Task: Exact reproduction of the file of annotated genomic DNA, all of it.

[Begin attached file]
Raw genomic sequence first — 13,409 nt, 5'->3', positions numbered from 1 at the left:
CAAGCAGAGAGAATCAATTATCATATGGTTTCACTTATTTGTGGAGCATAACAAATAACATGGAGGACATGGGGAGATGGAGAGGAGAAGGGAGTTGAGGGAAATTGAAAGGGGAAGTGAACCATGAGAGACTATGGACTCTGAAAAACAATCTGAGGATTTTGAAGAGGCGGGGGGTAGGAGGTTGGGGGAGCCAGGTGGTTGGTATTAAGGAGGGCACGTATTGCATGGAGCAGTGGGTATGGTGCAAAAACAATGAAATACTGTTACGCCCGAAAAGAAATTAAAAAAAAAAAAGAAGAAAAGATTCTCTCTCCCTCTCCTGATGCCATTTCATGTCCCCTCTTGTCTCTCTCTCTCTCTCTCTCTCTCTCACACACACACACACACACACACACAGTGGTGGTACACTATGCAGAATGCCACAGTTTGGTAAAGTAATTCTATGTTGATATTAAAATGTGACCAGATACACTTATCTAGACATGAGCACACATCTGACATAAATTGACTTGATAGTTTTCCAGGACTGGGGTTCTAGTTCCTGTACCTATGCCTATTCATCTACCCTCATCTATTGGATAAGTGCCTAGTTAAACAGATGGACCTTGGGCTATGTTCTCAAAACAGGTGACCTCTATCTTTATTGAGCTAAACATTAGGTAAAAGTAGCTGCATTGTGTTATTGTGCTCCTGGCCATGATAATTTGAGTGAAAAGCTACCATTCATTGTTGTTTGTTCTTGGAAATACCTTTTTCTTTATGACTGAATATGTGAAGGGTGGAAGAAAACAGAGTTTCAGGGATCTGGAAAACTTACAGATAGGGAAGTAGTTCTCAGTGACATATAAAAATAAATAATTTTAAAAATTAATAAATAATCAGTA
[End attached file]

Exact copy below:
Raw genomic sequence first — 13,409 nt, 5'->3', positions numbered from 1 at the left:
CAAGCAGAGAGAATCAATTATCATATGGTTTCACTTATTTGTGGAGCATAACAAATAACATGGAGGACATGGGGAGATGGAGAGGAGAAGGGAGTTGAGGGAAATTGAAAGGGGAAGTGAACCATGAGAGACTATGGACTCTGAAAAACAATCTGAGGATTTTGAAGAGGCGGGGGGTAGGAGGTTGGGGGAGCCAGGTGGTTGGTATTAAGGAGGGCACGTATTGCATGGAGCAGTGGGTATGGTGCAAAAACAATGAAATACTGTTACGCCCGAAAAGAAATTAAAAAAAAAAAAGAAGAAAAGATTCTCTCTCCCTCTCCTGATGCCATTTCATGTCCCCTCTTGTCTCTCTCTCTCTCTCTCTCTCTCTCACACACACACACACACACACACACAGTGGTGGTACACTATGCAGAATGCCACAGTTTGGTAAAGTAATTCTATGTTGATATTAAAATGTGACCAGATACACTTATCTAGACATGAGCACACATCTGACATAAATTGACTTGATAGTTTTCCAGGACTGGGGTTCTAGTTCCTGTACCTATGCCTATTCATCTACCCTCATCTATTGGATAAGTGCCTAGTTAAACAGATGGACCTTGGGCTATGTTCTCAAAACAGGTGACCTCTATCTTTATTGAGCTAAACATTAGGTAAAAGTAGCTGCATTGTGTTATTGTGCTCCTGGCCATGATAATTTGAGTGAAAAGCTACCATTCATTGTTGTTTGTTCTTGGAAATACCTTTTTCTTTATGACTGAATATGTGAAGGGTGGAAGAAAACAGAGTTTCAGGGATCTGGAAAACTTACAGATAGGGAAGTAGTTCTCAGTGACATATAAAAATAAATAATTTTAAAAATTAATAAATAATCAGTA